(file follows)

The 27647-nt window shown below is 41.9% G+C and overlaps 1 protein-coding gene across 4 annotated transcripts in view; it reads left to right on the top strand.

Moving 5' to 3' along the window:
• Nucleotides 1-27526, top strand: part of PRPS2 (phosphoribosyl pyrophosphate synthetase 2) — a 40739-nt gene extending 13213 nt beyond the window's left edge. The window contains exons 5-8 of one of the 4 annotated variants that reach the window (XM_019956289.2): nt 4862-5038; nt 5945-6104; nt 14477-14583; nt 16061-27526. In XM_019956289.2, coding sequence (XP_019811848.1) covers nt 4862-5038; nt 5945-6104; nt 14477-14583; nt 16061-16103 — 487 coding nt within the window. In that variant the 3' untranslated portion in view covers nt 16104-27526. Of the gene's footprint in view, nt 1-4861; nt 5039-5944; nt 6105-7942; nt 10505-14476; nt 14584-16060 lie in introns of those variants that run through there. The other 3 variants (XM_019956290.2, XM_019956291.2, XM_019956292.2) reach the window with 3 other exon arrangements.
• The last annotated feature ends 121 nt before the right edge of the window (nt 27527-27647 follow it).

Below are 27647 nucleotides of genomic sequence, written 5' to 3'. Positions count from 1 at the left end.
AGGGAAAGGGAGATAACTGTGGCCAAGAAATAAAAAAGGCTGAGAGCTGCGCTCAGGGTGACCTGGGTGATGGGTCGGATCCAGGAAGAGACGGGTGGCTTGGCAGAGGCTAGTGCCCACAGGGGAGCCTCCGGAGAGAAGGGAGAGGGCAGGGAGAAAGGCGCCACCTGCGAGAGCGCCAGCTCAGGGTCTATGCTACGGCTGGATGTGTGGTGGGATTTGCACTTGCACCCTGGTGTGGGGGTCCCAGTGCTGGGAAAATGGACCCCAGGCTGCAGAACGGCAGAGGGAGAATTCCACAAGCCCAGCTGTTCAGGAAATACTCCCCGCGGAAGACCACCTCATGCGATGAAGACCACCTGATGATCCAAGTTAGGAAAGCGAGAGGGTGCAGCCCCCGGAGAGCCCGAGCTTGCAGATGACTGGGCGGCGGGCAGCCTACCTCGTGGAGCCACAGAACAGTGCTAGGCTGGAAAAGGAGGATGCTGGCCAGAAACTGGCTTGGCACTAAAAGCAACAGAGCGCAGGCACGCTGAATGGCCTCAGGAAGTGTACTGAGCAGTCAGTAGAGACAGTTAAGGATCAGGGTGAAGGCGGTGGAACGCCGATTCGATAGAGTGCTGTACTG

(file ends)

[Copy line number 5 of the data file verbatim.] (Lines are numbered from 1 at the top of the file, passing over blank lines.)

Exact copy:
Below are 27647 nucleotides of genomic sequence, written 5' to 3'. Positions count from 1 at the left end.